You’ll also want to buy a privacy screen. A privacy screen works by making the screen very hard to see from any other angle besides right in front of it, just Google the size you want and get one. All this is irrelevant if someone is looking over your shoulder! By buying a privacy screen and laying or sitting at an angle where you know there’s no camera behind you, it saves throwing a blanket over yourself to stop the illuminati from stealing your gospel research.

For your phone and other smaller computers, you’ll also want a faraday bag, these block the signals from leaving your phone. Your phone is constantly emitting signals, and these give a detailed accounting of wherever you’ve been. If you have an android or other phone, you can also buy audio blockers to put in your headphone jack, they’re small but trick your phone into recording audio from the “microphone” plugged in, instead of the internal mic, but the trick is there’s no mic plugged in it just simulates on so you get some small privacy there. Does not work for iPhone. If you’re working in a secure room, there is also faraday paint, which you can paint the walls with to interrupt signals leaving the room in general. Please note this just makes it harder to tap you, if there’s even a window or the floor signals can still get out, but for example this ruins a few non-electric listening devices that require direct whatever.

If you’re securing the room in general, consider playing some sort of generated background noise as well, most casual electronic listening devices only record when sound is detected to save battery, this drains the battery, interrupts text to speech and just generally is annoying.

If you’re using ethernet, like you should be if you care about security, you can also put a faraday casing on your computer, or have some box you put the computer in. This isn’t that hard, but buying an off-the-shelf solution will cost like thousands of dollars & nobody cares that much, but if you’re bored as fuck you could do that, like it’s possible not recommending it.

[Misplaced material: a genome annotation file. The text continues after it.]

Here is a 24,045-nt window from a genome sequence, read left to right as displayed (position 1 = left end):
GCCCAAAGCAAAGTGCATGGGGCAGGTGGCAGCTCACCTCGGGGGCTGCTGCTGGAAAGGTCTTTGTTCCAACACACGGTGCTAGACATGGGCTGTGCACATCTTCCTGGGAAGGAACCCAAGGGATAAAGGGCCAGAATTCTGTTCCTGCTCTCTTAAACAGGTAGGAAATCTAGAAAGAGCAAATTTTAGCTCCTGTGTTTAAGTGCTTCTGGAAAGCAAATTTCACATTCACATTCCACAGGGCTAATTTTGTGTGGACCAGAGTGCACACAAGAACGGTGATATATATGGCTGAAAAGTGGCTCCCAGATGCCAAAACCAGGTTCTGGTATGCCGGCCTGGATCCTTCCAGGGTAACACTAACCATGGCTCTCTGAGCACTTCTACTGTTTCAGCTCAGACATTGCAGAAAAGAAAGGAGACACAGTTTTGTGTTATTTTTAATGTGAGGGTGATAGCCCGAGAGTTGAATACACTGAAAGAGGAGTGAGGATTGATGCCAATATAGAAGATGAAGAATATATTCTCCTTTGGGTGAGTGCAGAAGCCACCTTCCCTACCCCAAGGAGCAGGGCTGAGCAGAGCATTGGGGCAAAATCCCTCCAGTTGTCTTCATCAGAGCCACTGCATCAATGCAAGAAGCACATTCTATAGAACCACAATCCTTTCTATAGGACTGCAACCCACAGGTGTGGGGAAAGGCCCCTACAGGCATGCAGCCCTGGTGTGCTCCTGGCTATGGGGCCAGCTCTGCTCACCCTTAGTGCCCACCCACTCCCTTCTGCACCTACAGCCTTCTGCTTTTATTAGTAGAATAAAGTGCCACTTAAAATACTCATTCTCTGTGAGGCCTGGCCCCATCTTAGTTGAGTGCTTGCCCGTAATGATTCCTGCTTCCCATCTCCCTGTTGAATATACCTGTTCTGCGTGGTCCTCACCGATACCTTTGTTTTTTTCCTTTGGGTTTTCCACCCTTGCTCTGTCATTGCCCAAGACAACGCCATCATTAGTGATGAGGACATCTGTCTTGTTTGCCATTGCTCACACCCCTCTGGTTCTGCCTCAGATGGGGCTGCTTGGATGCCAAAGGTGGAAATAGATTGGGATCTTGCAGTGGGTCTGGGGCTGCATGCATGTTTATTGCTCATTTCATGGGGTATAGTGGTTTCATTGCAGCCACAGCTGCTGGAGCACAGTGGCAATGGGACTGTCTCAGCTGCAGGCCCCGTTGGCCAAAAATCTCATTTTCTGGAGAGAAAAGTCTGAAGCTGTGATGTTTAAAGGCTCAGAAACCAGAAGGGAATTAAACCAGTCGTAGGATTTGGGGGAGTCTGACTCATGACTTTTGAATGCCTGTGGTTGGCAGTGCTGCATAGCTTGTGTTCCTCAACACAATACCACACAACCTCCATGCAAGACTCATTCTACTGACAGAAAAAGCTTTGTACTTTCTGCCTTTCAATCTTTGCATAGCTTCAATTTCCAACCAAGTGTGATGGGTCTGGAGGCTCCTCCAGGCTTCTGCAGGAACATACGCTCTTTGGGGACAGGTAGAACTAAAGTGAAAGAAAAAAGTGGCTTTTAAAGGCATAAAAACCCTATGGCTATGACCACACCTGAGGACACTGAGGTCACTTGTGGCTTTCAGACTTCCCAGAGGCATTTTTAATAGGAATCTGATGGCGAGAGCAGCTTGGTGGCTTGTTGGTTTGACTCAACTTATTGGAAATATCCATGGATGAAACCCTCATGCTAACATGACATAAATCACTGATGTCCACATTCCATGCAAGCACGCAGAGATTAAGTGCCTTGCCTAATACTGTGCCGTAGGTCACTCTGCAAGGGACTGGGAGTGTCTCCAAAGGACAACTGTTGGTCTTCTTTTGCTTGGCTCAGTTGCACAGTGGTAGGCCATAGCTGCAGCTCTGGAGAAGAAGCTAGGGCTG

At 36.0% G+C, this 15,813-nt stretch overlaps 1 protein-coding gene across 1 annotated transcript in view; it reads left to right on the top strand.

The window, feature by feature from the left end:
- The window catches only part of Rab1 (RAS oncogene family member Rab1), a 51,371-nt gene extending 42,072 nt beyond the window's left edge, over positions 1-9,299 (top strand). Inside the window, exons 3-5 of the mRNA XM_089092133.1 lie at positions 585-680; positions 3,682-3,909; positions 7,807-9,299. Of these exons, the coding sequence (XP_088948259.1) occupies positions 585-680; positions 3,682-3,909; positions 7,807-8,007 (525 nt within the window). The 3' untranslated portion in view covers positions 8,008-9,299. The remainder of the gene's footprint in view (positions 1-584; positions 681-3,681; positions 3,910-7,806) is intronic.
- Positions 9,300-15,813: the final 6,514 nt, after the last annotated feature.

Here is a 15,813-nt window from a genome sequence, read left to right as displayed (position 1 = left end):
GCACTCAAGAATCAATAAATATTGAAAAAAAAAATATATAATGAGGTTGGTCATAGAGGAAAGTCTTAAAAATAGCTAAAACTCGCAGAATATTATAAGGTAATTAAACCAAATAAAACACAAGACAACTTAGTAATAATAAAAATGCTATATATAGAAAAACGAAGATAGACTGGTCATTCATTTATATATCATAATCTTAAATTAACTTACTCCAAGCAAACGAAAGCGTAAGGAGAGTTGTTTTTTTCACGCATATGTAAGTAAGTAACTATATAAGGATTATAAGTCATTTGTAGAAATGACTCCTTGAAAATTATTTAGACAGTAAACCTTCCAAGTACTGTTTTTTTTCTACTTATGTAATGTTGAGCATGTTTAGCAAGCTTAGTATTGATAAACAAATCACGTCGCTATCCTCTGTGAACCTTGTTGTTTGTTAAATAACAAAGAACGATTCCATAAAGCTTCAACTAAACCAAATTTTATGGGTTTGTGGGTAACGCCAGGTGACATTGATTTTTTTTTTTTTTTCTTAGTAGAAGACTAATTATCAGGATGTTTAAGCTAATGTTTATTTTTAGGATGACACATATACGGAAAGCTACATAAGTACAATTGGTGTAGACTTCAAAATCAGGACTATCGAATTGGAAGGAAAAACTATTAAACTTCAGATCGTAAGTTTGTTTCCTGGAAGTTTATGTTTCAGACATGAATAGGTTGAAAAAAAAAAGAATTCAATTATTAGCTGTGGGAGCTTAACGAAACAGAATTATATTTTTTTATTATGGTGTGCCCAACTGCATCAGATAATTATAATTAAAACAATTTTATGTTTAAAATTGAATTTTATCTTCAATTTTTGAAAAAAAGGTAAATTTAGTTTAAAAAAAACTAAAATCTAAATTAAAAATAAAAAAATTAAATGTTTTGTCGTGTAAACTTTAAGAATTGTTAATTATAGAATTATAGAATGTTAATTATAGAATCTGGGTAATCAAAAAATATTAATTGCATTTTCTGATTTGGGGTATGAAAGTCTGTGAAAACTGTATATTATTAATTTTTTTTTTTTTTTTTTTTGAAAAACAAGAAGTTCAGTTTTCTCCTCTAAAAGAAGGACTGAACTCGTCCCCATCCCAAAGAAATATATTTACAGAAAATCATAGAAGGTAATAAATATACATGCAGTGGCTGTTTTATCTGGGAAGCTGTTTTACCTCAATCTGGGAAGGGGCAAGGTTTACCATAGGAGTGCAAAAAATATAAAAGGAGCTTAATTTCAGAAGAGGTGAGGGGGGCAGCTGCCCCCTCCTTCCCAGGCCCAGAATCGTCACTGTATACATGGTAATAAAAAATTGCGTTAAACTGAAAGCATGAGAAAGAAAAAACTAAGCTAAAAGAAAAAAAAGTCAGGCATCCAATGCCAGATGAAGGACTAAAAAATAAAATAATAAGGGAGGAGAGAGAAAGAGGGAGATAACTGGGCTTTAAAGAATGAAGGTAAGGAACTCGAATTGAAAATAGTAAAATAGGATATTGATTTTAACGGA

If you have some sort of low energy emitter, you can also put it in the faraday bag with your electronics, that way you’re alerted when the bag is open, the signal being blocked otherwise, unless they know that you’re doing that, and block the signal themselves.

Buy a yubikey or something similar – additional hardware verification never hurt anyone, but make sure you don’t buy the yubikey from Australia, because they flash them in Australia, and you know exactly what that means.

Your computer should have some sort of condom between the computer and your network – for an off the shelf solution, I recommend Tiny Hardware Firewall – but any hardware firewall is really useful, combined with a software firewall nobody is coming through anything. Your router, when you select it, needs to be compatible with third party firmware – at the very least Merlin, but hopefully something better like PFSense if you can be bothered learning how to use it. So DuckDuckGo to make sure that your router can support third party firmware, otherwise you won’t be able to run a VPN on your router, which you’ll need as a basic blanket shielding your network from prying eyes. You never want a computer level VPN, for reasons we’ll discuss later.